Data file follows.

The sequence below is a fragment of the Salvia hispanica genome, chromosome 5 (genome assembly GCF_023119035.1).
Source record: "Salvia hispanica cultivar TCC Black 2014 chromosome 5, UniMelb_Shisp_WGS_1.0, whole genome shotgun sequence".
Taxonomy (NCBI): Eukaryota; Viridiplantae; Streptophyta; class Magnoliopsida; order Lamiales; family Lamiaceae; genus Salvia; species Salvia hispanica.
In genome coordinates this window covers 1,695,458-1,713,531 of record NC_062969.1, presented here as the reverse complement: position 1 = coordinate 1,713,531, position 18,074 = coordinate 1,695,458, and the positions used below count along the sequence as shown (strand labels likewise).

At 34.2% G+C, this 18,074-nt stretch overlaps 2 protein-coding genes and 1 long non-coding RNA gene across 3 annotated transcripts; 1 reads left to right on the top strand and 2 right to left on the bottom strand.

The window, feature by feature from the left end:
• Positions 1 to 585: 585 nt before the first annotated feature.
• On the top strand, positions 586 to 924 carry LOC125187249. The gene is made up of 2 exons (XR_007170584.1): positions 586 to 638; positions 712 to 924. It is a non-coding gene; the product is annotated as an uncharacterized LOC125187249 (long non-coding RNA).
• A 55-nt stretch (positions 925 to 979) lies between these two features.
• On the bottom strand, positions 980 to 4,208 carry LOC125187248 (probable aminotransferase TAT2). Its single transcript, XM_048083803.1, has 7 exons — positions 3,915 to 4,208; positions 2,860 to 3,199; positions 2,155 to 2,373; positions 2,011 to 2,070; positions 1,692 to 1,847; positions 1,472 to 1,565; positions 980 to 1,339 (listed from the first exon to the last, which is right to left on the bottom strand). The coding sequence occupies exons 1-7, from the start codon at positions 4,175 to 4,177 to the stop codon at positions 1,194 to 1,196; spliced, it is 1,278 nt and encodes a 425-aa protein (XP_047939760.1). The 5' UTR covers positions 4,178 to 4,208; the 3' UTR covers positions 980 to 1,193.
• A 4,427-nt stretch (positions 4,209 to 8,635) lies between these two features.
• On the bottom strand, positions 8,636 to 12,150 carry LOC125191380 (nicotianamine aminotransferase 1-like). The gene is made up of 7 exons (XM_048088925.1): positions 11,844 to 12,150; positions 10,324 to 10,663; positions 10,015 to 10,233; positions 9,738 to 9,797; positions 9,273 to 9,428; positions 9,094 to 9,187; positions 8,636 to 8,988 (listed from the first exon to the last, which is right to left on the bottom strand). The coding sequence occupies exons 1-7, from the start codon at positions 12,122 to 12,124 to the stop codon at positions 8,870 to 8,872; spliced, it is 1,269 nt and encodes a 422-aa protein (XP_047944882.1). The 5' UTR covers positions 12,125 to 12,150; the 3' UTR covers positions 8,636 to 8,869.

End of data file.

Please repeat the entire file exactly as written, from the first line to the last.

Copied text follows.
The sequence below is a fragment of the Salvia hispanica genome, chromosome 5 (genome assembly GCF_023119035.1).
Source record: "Salvia hispanica cultivar TCC Black 2014 chromosome 5, UniMelb_Shisp_WGS_1.0, whole genome shotgun sequence".
Taxonomy (NCBI): Eukaryota; Viridiplantae; Streptophyta; class Magnoliopsida; order Lamiales; family Lamiaceae; genus Salvia; species Salvia hispanica.
In genome coordinates this window covers 1,695,458-1,713,531 of record NC_062969.1, presented here as the reverse complement: position 1 = coordinate 1,713,531, position 18,074 = coordinate 1,695,458, and the positions used below count along the sequence as shown (strand labels likewise).

At 34.2% G+C, this 18,074-nt stretch overlaps 2 protein-coding genes and 1 long non-coding RNA gene across 3 annotated transcripts; 1 reads left to right on the top strand and 2 right to left on the bottom strand.

The window, feature by feature from the left end:
• Positions 1 to 585: 585 nt before the first annotated feature.
• On the top strand, positions 586 to 924 carry LOC125187249. The gene is made up of 2 exons (XR_007170584.1): positions 586 to 638; positions 712 to 924. It is a non-coding gene; the product is annotated as an uncharacterized LOC125187249 (long non-coding RNA).
• A 55-nt stretch (positions 925 to 979) lies between these two features.
• On the bottom strand, positions 980 to 4,208 carry LOC125187248 (probable aminotransferase TAT2). Its single transcript, XM_048083803.1, has 7 exons — positions 3,915 to 4,208; positions 2,860 to 3,199; positions 2,155 to 2,373; positions 2,011 to 2,070; positions 1,692 to 1,847; positions 1,472 to 1,565; positions 980 to 1,339 (listed from the first exon to the last, which is right to left on the bottom strand). The coding sequence occupies exons 1-7, from the start codon at positions 4,175 to 4,177 to the stop codon at positions 1,194 to 1,196; spliced, it is 1,278 nt and encodes a 425-aa protein (XP_047939760.1). The 5' UTR covers positions 4,178 to 4,208; the 3' UTR covers positions 980 to 1,193.
• A 4,427-nt stretch (positions 4,209 to 8,635) lies between these two features.
• On the bottom strand, positions 8,636 to 12,150 carry LOC125191380 (nicotianamine aminotransferase 1-like). The gene is made up of 7 exons (XM_048088925.1): positions 11,844 to 12,150; positions 10,324 to 10,663; positions 10,015 to 10,233; positions 9,738 to 9,797; positions 9,273 to 9,428; positions 9,094 to 9,187; positions 8,636 to 8,988 (listed from the first exon to the last, which is right to left on the bottom strand). The coding sequence occupies exons 1-7, from the start codon at positions 12,122 to 12,124 to the stop codon at positions 8,870 to 8,872; spliced, it is 1,269 nt and encodes a 422-aa protein (XP_047944882.1). The 5' UTR covers positions 12,125 to 12,150; the 3' UTR covers positions 8,636 to 8,869.